Monday, April 29, 2013

India Is Really Unique - Here Is A Temple For People To Help Settle Down Abroad!

Hawai jahaaz Gurudwara (Airplane Temple, Daoba, Punjab). I wonder why the two peacocks are there on both sides of the plane! Some reason should be there!

I came across this news now...this seems to be a very old temple, but had not heard about this until now!

Yes, I know that 90% of the youngsters nowadays want to go abroad for studies first and settle down there later! My two sons had gone abroad, one is settled down there and one has come back.  Most of the children feel that the job satisfaction is a rare thing here.  But I see that many youngsters are getting good jobs here nowadays and love to be with friends and relatives living near to their family and so come back home. Though this fraction is not much, yet! Mostly girls love to stay/come back here in many cases, to be near their family.  Some girls who have not tasted the difficulties of running a home there without domestic help etc., which we are not used to, from childhood, still dream of 'living abroad'.   I have met some people who had lived there in the US and the UK, come back with families in a group, after some years, stay in an area together, make themselves comfortable with all the facilities they had over there plus the domestic helps and live happily.  Their friendships continue here too.  They get jobs in good companies here with their experience, some continue to work for the same companies here and seems to be happy, living here now.  The grown up children take some time to settle down though! Some families feel that living abroad is best since the nagging problems from relatives will be less! They can tolerate them once in two, three years for a month or so!

I have read that mostly the Punjabis and Gujarathis dream of going to the US and Europe in our country than the youngsters of other States.  I remember my son's school principal saying that a huge group of their school students are in California, for many decades now! They never feel that they are out of India, she said!  My son seems to be happy, living there!

Now, let me come to the topic of this post now!  This Hawaai Jahaaz Gurudwara, in Punjab, is famous for devotees visiting them to pray for their dream of settling down abroad!  We have got temples here for every wish...whether it is for getting good marks in school/colleges, for getting good life partner, for any ailments, for having a child (sometimes male child!), for building a small or dream house, for getting good jobs, etc. etc.  Once we get our wishes to our satisfaction, we go to the concerned temple and offer money or do mundan, etc.  But, this temple is unique! Here, people donate small planes and pray that they should fly abroad soon...get visa without problem, mainly!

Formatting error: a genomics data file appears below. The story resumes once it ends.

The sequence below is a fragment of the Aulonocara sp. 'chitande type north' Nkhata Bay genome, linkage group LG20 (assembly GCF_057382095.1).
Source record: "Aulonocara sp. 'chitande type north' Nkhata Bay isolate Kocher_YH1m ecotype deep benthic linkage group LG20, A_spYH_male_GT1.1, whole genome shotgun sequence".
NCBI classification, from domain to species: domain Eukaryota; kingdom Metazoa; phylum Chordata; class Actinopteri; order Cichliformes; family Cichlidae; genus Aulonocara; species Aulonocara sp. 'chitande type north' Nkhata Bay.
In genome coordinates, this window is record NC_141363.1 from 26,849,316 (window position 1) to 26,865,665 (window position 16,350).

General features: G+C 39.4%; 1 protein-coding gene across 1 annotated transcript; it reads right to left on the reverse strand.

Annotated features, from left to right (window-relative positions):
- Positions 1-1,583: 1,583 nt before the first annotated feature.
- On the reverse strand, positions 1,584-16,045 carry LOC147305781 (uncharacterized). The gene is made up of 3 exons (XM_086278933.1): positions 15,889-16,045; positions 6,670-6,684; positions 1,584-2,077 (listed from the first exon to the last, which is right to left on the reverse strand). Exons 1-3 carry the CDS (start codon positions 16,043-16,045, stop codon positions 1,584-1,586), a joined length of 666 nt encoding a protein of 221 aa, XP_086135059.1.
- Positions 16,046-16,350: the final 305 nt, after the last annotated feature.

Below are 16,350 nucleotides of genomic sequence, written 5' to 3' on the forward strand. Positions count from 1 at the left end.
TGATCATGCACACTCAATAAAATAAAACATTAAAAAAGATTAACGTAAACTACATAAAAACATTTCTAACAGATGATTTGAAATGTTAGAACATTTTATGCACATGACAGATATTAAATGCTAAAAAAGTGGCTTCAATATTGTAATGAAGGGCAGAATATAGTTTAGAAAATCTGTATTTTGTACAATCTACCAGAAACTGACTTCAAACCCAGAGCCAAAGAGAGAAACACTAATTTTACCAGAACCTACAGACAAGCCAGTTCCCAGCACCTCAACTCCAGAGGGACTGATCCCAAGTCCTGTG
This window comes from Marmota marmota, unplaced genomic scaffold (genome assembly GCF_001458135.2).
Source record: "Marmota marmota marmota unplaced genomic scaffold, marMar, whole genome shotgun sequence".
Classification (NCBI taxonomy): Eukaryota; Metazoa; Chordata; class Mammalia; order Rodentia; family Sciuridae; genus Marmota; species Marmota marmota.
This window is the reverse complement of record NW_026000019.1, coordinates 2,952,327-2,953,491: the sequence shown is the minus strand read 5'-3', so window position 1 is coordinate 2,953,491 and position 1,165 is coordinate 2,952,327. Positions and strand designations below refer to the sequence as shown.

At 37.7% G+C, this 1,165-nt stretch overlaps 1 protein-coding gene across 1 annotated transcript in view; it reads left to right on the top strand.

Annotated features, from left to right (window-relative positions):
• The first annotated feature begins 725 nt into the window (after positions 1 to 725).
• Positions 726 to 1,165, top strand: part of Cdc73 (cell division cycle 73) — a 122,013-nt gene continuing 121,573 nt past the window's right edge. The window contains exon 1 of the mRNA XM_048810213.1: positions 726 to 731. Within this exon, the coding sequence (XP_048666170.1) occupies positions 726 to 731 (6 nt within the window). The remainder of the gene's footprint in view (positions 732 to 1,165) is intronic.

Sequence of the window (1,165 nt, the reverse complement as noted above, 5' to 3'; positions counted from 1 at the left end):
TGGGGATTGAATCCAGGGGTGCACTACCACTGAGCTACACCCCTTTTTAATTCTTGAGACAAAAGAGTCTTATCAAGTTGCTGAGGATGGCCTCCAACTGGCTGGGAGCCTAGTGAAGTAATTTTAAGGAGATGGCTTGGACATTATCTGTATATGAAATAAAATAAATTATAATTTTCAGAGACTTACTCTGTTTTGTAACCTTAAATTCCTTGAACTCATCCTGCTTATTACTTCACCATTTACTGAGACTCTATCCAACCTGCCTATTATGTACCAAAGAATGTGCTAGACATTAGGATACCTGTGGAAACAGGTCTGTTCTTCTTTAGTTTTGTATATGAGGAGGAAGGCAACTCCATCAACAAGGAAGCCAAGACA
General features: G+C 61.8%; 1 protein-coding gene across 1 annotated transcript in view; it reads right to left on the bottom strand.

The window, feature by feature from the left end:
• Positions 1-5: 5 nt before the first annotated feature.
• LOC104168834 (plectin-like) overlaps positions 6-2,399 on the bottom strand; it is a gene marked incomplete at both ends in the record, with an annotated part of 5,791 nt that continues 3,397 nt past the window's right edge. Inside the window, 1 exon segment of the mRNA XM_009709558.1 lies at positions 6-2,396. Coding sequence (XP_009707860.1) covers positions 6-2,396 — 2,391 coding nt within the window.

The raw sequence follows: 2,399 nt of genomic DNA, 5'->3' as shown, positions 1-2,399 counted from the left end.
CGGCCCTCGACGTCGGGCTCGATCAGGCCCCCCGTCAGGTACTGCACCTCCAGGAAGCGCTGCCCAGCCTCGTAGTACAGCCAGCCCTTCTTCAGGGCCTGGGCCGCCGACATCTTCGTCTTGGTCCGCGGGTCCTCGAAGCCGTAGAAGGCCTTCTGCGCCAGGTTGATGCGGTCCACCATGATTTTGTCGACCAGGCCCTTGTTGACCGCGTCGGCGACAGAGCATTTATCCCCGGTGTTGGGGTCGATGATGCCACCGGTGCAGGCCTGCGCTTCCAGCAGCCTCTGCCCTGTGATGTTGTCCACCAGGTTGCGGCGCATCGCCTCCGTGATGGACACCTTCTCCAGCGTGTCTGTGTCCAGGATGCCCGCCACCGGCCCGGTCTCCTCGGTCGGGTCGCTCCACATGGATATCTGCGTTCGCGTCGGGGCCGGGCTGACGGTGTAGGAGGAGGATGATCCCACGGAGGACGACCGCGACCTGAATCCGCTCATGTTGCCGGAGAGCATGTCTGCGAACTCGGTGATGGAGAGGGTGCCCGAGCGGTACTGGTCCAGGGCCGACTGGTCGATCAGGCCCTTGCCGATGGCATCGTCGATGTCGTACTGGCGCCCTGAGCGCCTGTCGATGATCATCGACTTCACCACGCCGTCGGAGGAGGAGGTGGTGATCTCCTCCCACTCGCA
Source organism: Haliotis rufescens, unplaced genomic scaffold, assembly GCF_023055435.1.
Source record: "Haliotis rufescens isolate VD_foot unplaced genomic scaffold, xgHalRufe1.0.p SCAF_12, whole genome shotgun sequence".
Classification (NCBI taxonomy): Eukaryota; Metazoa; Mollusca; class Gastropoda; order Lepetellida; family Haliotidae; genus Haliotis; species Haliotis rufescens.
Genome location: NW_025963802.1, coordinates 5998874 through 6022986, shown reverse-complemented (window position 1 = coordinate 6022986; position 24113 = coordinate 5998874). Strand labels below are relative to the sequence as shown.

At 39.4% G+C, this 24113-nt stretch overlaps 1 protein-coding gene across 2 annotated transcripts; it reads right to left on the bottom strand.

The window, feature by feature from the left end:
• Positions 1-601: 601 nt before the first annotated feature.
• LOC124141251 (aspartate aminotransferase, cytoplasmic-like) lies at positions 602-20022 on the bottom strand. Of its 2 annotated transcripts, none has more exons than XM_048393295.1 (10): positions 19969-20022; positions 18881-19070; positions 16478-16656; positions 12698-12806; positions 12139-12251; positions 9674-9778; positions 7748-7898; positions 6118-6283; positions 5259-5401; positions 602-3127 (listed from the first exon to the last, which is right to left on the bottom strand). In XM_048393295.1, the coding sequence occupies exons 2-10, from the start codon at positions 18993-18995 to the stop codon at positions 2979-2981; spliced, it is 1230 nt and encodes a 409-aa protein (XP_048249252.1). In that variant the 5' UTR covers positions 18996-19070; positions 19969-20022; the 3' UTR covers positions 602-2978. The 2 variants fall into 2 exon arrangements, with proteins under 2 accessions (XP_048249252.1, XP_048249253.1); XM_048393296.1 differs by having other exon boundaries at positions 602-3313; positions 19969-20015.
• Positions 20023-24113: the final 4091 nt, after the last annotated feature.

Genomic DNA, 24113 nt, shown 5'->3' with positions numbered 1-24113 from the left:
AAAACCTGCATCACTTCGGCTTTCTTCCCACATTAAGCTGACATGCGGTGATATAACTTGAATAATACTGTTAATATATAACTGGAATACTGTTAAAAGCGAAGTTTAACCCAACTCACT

This Sikh temple for Baba Nihal Singh is a very old temple/gurudwara and this tradition is followed by many for many years now.  This village, Daoba's families have many youngsters living abroad and this makes people believe in this tradition!

Here is the excerpt from the article:

The gurudwara is most famous among Punjabi youths, who are anxious to immigrate to places like the UK, United States, and Canada, and believe that a prayer can help them significantly speed up their visa and other procedures. Satwinder Singh, a 21-year-old college graduate from a nearby village, says, “I have just put in my application for a visa to go to the UK and am here to ensure my passage by making an offering of an aeroplane.” Surinder Kaur, another devotee, says, “My son was trying hard to go to Canada but was denied a visa. A friend suggested we offer the replica of an aeroplane at the gurudwara and it worked and he is now in Toronto.” So popular has this temple become that it is referred to as the “Hawai Jahaz Gurudwara” (Airplane temple). Several hundreds of airplane models are offered here and the temple often runs out of space to house them all. The shrine management has now come up with the solution of distributing the toys to children. “At least the children can play with them. We cannot stop people from offering them. In the end what matters is the faith with which you pray,”says head priest Bhai Manjit Singh.

I loved the last line in this article: No wonder this temple is believed to possess a power even greater than that of  immigration officials.

Don't you think that our country is really unique?!

Picture and article courtesy HERE

EDITED TO ADD ON 30.4.13: My blogger friend Mr.SG has given information about a  VISA temple near Hyderabad, in the comment section! Here is the link of the visa temple! This temple has no hundi, doesn't accept money or no VIP treatments for any visitor.  This is unique, indeed!

Saturday, April 20, 2013

Holidays, Holidays, Holidays...


I am hearing for the past half an hour, a small girl crying 'please pa, please pa...' from an apartment at the back of our house.  Both of us, I and my husband, are feeling restless and feel like going and telling the parents of the girl not to punish her like this...the girl is left at their balcony and the door is closed. She must be around 7 or 8 years old. I don't hear anyother child's sound in their house.  The girl must be bored and so, must have done something to seek attention.